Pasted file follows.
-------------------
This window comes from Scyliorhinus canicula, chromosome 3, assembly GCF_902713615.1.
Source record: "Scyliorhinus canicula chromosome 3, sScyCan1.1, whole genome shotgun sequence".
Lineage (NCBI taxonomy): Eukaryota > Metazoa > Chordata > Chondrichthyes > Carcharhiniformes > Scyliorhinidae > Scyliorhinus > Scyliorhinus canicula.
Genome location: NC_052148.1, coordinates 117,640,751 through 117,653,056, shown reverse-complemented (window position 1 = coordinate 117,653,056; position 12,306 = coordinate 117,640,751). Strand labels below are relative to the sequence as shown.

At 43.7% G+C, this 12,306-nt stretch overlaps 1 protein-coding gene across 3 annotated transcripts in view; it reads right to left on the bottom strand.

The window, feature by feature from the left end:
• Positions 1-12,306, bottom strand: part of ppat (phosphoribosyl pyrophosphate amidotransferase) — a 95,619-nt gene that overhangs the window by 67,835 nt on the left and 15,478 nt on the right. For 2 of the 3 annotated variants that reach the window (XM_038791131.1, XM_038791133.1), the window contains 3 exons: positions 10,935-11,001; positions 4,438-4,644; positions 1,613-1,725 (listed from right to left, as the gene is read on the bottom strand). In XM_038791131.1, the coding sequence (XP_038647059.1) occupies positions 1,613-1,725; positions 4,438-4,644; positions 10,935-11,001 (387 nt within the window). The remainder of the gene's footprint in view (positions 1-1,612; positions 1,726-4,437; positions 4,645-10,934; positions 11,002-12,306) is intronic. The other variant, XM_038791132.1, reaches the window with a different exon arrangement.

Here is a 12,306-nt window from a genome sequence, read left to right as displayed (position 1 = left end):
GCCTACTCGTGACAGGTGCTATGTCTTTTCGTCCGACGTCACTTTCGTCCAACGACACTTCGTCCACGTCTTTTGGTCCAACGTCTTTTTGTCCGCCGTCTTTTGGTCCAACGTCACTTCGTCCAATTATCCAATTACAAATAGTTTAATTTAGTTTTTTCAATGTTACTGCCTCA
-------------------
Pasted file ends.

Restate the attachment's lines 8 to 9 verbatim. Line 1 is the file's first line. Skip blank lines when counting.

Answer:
Here is a 12,306-nt window from a genome sequence, read left to right as displayed (position 1 = left end):
GCCTACTCGTGACAGGTGCTATGTCTTTTCGTCCGACGTCACTTTCGTCCAACGACACTTCGTCCACGTCTTTTGGTCCAACGTCTTTTTGTCCGCCGTCTTTTGGTCCAACGTCACTTCGTCCAATTATCCAATTACAAATAGTTTAATTTAGTTTTTTCAATGTTACTGCCTCA